8.1 SPY project

The major effort to discover DDs was undertaken by the “ESO Supernovae Ia Progenitors surveY (SPY)” project: a systematic radial velocity survey for DDs with the UVES spectrograph at the ESO VLT (with PI R. Napiwotzky; see [267268373270269Jump To The Next Citation Point] for the details of the project and [269] for the latest published results). The project was aimed at DDs as potential progenitors of type Ia supernovae, but brought as a by-product an immense wealth of data on white dwarfs. More than 1,000 white dwarfs and pre-white dwarfs were observed (practically all white dwarfs brighter than V ≈ 16.5 available for observations from the ESO site in Chile). SPY tremendously increased the number of detected DDs to more than 150. Their system parameters are continuously determined from follow-up observations. Figure 7View Image shows the total masses of the currently known close DDs vs. orbital periods and compares them with the Chandrasekhar mass and the critical periods necessary for merger of components in Hubble time for given M tot (data available in the fall of 2005; R. Napiwotzky, private communication) Altogether, ∼ 5 super-Chandrasekhar total mass DDs are expected to be found by SPY. At the moment, several systems with masses close to the Chandrasekhar limit and merger time shorter than Hubble time, including a probable SN Ia progenitor candidate are already detected. The second candidate super-Chandrasekhar mass binary white dwarf was discovered by Tovmassian et al. [404Jump To The Next Citation Point].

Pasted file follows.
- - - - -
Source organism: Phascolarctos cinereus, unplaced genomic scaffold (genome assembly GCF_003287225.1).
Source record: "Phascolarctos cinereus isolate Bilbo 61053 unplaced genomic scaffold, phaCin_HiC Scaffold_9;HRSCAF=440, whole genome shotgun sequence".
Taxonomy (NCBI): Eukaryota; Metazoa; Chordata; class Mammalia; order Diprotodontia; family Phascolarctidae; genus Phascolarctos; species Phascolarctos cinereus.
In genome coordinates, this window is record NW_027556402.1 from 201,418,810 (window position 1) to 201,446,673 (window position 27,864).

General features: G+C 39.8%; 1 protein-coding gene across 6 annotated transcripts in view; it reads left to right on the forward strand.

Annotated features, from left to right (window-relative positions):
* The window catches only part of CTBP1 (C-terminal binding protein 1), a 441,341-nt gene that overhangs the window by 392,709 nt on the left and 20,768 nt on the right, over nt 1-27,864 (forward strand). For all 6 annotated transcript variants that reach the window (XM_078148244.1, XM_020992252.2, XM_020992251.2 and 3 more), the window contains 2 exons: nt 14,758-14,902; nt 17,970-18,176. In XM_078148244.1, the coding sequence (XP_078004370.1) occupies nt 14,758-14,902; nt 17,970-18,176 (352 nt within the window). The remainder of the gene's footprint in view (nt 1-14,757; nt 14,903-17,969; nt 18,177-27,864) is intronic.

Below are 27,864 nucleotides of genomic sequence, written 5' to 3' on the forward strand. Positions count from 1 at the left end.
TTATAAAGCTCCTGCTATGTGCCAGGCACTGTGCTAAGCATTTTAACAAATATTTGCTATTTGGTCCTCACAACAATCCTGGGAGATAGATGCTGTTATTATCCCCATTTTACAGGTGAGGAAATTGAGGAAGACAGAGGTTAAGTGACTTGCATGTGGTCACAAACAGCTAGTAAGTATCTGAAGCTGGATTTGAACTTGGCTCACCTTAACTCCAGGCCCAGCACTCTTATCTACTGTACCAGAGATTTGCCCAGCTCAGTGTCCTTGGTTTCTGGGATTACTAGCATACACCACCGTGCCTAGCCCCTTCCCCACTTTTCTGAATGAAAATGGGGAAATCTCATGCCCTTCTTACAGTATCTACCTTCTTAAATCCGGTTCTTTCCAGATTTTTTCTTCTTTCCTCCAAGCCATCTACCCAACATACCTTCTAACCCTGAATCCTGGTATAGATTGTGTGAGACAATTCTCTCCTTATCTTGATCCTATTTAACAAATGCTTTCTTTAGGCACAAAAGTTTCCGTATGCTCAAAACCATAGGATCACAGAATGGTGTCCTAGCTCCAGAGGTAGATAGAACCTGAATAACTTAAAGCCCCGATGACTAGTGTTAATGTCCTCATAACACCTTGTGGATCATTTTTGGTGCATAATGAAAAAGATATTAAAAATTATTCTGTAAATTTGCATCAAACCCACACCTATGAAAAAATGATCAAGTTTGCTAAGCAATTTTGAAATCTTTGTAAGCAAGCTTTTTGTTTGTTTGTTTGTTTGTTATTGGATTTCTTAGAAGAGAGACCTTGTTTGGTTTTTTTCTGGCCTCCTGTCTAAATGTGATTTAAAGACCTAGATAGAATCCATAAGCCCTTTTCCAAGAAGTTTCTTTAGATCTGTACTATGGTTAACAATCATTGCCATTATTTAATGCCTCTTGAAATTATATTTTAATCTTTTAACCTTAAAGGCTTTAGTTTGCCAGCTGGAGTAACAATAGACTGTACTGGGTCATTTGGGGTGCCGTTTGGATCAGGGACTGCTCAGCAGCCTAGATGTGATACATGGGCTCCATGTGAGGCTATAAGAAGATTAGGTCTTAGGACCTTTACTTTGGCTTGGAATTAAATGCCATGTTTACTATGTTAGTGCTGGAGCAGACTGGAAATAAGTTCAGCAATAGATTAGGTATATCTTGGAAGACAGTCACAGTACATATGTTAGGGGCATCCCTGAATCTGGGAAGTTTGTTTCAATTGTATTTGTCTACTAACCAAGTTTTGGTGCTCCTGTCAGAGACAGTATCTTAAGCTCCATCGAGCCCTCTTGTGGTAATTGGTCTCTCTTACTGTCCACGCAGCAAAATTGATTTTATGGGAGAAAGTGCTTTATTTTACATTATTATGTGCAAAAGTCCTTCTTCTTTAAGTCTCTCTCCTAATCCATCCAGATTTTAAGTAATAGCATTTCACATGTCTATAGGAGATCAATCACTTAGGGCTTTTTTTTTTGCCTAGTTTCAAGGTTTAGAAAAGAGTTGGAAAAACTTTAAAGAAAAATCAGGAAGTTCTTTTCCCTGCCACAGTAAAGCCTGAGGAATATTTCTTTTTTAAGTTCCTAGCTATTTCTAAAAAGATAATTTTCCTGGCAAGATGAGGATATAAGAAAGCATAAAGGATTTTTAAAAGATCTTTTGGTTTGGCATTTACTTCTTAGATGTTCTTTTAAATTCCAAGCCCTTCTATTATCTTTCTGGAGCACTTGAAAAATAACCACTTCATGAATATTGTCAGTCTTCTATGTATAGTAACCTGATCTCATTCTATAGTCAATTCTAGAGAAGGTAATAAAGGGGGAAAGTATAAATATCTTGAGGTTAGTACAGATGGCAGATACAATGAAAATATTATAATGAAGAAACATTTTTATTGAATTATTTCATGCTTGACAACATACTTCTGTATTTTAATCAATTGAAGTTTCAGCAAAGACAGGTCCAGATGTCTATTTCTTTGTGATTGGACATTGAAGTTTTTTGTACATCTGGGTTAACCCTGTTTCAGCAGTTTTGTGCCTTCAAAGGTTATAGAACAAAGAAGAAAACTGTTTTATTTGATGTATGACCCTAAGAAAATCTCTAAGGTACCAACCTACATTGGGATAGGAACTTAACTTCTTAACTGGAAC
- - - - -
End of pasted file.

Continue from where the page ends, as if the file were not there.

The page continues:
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Figure 7: Known close binaries with two WD components, or a WD and a sd component. Green circles mark systems known prior to the SPY project. Black filled symbols mark the positions of DDs and WD + sd systems detected in the SPY project. A blue triangle marks the positions of the WD component of the binary planetary nebula nucleus PN G135.9+55.9 detected by Tovmassian et al. [404]. (Courtesy R. Napiwotzki.)
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Figure 8: The position of the primary components of known DDs in the “orbital-period–mass” diagram. The underlying gray scale plot is a model prediction from Nelemans et al. [286Jump To The Next Citation Point]. (Figure from [277].)

Figure 8View Image shows the position of the observed components of known DDs vs. the theoretical expectations with account for observational selection effects in the Porbm diagram [288]. The agreement may be considered as quite satisfactory.


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